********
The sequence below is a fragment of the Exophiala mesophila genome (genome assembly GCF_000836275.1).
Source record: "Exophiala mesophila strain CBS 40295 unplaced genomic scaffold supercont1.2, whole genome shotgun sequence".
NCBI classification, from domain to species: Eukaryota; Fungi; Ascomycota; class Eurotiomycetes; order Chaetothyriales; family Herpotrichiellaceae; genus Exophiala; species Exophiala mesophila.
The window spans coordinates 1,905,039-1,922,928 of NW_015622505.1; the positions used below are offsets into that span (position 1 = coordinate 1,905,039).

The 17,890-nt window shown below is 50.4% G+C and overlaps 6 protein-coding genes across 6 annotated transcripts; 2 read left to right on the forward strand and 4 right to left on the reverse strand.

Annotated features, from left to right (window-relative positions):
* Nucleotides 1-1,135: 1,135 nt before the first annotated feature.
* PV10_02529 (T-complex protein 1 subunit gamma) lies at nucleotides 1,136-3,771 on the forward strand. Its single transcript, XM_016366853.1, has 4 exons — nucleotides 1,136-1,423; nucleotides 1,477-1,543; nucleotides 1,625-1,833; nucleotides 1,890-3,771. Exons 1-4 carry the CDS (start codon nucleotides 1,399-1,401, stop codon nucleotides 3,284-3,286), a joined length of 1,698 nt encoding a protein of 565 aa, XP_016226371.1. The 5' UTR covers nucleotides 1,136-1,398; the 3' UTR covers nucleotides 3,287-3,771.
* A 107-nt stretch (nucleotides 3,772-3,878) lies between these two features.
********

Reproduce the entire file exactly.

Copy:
The sequence below is a fragment of the Exophiala mesophila genome (genome assembly GCF_000836275.1).
Source record: "Exophiala mesophila strain CBS 40295 unplaced genomic scaffold supercont1.2, whole genome shotgun sequence".
NCBI classification, from domain to species: Eukaryota; Fungi; Ascomycota; class Eurotiomycetes; order Chaetothyriales; family Herpotrichiellaceae; genus Exophiala; species Exophiala mesophila.
The window spans coordinates 1,905,039-1,922,928 of NW_015622505.1; the positions used below are offsets into that span (position 1 = coordinate 1,905,039).

The 17,890-nt window shown below is 50.4% G+C and overlaps 6 protein-coding genes across 6 annotated transcripts; 2 read left to right on the forward strand and 4 right to left on the reverse strand.

Annotated features, from left to right (window-relative positions):
* Nucleotides 1-1,135: 1,135 nt before the first annotated feature.
* PV10_02529 (T-complex protein 1 subunit gamma) lies at nucleotides 1,136-3,771 on the forward strand. Its single transcript, XM_016366853.1, has 4 exons — nucleotides 1,136-1,423; nucleotides 1,477-1,543; nucleotides 1,625-1,833; nucleotides 1,890-3,771. Exons 1-4 carry the CDS (start codon nucleotides 1,399-1,401, stop codon nucleotides 3,284-3,286), a joined length of 1,698 nt encoding a protein of 565 aa, XP_016226371.1. The 5' UTR covers nucleotides 1,136-1,398; the 3' UTR covers nucleotides 3,287-3,771.
* A 107-nt stretch (nucleotides 3,772-3,878) lies between these two features.